Laptop Stolen In Asia

Over on ClinicNerds HIPAA Breach Case Studies, just published a new case study about a doctor whose laptop was stolen while lecturing in Asia.  Though some precautions were taken, the laptop had unencrypted patient data going all the way back to 1988.  The laptop was stolen in South Korea, but the US Government, HHS, levied a multi-million dollar HIPAA fine.  Link: Unencrypted Laptop stolen while lecturing in Asia

Crushing Kim with HIPAA

Over at the ClinicNerds blog, I’m writing a series of articles about how the terrible explanations of HIPAA are creating a nightmare for small clinics.  Just put up the fourth article in the series about Simplifying Protected Health Information (PHI).   I believe that we need to have a conversation about ways to simplify HIPAA explanations.

Zocdoc

Short analysis of mobile apps in the healthcare industry.

  • Company Started: 2007
  • Location:  NYC
  • Private Startup
  • Total Funding: $223 million over 4 rounds
  • Latest Private Valuation: $1.8 billion  (Unicorn Club!)
  • ~650 employees
  • ~5 million customers-patients
  • (BIG unknown) number of paying subscribers
  • Locations:  NYC, Phoenix, India

Between the Lines

The founders chose to locate the company in the very trendy SoHo neighborhood of New York City.  Among hipsters, college grads and kids much younger than me, Brooklyn and SoHo compete for coolest place to tell your Facebook friends that you live.  How cool is SoHo?  The Cronut was invented in a SoHo bakery and the Kardashians chose to open their store in SoHo.  Though there are some healthcare startups in the area, the choice of SoHo says something about the founders.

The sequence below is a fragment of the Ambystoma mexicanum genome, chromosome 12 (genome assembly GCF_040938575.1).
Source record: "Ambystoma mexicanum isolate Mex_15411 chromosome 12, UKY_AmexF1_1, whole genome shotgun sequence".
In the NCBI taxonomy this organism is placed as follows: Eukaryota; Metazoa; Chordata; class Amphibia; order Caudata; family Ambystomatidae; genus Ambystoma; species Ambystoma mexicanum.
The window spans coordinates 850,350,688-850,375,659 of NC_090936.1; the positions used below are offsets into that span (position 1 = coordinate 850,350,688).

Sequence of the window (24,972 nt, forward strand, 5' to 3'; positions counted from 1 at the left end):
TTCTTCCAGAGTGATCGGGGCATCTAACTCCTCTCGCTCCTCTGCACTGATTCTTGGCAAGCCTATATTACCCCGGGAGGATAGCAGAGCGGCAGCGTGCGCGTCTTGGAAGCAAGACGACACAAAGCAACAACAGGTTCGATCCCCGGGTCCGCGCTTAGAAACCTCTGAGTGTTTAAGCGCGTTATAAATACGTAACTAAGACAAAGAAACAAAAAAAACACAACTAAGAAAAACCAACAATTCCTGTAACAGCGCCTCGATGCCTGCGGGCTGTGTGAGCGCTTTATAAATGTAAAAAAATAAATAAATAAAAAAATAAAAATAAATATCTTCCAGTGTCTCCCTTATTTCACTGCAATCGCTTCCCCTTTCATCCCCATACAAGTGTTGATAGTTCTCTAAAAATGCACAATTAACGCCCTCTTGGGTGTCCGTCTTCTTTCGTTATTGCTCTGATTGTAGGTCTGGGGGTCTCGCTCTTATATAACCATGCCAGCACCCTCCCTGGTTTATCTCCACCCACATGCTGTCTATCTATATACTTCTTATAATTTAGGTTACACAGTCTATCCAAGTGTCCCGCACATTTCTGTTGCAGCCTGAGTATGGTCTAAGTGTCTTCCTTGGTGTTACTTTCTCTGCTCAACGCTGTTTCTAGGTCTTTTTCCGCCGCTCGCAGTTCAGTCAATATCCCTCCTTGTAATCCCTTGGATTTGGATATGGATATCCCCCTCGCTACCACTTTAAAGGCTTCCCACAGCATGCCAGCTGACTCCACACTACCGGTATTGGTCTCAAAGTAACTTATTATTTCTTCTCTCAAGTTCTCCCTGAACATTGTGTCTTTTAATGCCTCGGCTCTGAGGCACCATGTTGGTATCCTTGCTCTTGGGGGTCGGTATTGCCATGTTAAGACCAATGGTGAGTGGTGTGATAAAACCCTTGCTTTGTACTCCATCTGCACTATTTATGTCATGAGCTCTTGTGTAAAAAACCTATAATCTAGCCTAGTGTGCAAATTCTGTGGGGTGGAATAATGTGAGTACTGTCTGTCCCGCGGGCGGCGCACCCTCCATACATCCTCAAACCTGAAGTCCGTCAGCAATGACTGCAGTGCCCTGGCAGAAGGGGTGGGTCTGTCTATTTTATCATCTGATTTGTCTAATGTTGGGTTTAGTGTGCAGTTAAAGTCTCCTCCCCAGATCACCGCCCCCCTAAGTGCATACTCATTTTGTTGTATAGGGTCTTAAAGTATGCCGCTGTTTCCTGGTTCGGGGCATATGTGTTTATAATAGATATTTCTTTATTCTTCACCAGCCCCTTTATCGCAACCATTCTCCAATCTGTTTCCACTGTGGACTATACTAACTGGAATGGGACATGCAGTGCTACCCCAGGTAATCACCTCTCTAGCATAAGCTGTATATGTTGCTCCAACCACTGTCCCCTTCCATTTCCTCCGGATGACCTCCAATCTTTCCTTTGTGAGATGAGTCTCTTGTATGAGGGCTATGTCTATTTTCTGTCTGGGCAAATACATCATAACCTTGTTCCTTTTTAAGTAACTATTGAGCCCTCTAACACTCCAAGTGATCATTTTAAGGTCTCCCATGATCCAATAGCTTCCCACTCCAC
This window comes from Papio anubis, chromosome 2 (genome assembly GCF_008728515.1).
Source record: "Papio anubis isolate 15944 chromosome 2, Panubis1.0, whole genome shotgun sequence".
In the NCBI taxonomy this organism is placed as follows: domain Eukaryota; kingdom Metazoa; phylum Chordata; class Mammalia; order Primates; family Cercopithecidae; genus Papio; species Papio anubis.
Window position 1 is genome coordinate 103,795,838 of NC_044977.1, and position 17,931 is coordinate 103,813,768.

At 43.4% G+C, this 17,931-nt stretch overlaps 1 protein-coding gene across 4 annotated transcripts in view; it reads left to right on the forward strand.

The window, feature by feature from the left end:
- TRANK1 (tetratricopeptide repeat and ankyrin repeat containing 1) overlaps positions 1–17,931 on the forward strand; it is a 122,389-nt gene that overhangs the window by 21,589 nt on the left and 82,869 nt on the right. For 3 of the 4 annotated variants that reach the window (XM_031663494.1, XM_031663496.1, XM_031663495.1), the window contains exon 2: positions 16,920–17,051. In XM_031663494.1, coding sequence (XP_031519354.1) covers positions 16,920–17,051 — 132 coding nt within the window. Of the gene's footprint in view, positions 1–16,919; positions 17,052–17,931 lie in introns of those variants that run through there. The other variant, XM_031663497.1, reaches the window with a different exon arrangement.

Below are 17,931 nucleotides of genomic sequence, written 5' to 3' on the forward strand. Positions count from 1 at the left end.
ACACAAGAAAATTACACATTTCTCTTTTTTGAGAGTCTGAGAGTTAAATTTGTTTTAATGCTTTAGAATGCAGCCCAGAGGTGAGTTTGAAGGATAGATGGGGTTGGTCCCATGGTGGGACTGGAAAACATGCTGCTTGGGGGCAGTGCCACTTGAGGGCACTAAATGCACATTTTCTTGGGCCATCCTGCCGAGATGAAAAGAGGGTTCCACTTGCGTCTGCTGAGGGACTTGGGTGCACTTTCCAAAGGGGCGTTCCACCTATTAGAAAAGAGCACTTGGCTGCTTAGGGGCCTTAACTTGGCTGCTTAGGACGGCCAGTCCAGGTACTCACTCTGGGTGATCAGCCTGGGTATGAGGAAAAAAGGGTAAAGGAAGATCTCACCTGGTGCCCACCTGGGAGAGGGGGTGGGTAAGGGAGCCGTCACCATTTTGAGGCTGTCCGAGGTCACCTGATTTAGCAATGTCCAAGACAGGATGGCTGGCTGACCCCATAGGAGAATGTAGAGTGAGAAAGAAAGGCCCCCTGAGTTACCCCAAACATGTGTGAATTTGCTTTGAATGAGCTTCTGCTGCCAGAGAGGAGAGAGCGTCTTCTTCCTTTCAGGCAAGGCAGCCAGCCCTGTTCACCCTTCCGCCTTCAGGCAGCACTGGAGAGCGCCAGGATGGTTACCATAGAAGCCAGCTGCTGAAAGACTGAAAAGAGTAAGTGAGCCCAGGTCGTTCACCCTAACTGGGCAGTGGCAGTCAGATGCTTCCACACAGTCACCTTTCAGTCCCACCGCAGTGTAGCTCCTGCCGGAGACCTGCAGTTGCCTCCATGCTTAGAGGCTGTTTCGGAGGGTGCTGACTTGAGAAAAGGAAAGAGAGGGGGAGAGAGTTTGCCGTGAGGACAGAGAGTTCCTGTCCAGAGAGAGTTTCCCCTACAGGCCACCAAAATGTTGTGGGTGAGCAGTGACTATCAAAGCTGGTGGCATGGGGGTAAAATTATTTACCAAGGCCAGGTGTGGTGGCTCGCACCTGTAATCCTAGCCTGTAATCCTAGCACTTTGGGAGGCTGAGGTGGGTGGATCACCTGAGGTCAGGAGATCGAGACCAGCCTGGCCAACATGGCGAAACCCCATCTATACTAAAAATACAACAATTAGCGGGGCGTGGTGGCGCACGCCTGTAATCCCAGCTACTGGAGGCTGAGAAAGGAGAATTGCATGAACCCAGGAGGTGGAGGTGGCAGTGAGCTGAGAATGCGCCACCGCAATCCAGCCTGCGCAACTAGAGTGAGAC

Every startup needs a founding fable and while there is a bit of a Zocdoc creation tale, it is not mythologized or discussed much.  Little talk of garages or dorm rooms.  The original CEO was a McKinsey consultant so maybe they get to leapfrog the grunge stage and go right to the SoHo loft with Aeron chairs.

Comparisons

OpenTable is for making a restaurant reservation.  HotWire is for making a hotel reservation.  Zocdoc is for making a doctor appointment.  Or Match.com is for finding the perfect mate.  Zocdoc is for finding the perfect doctor or dentist.  For a list of Zocdoc competitors, I suggest Googling “zocdoc competitors” – there are many startup in this area and startups come and go faster than Cronuts.  Some competitors are country specific (e.g. France).  Others focus on clinical areas like therapists.  Most startups in this segment are “developing a digital platform to fix health care.”

Catchy Phrases

  • “fill vacancies”, “unfilled inventory”, “unused resources”, “underutilization”
  • “real time updates”, “real time availability”, “find a doctor 24×7”
  • “working to lead the healthcare experience into the digital age”
  • “digital platform to fix health care”

How Do They Make Money?

“Patients pay nothing.  Doctors pay about $250 a month to be listed” says USA Today.  It is not clear if the price is per doctor or per practice.  If three doctors own a practice together, do they each have to pay $250 per month?

Investors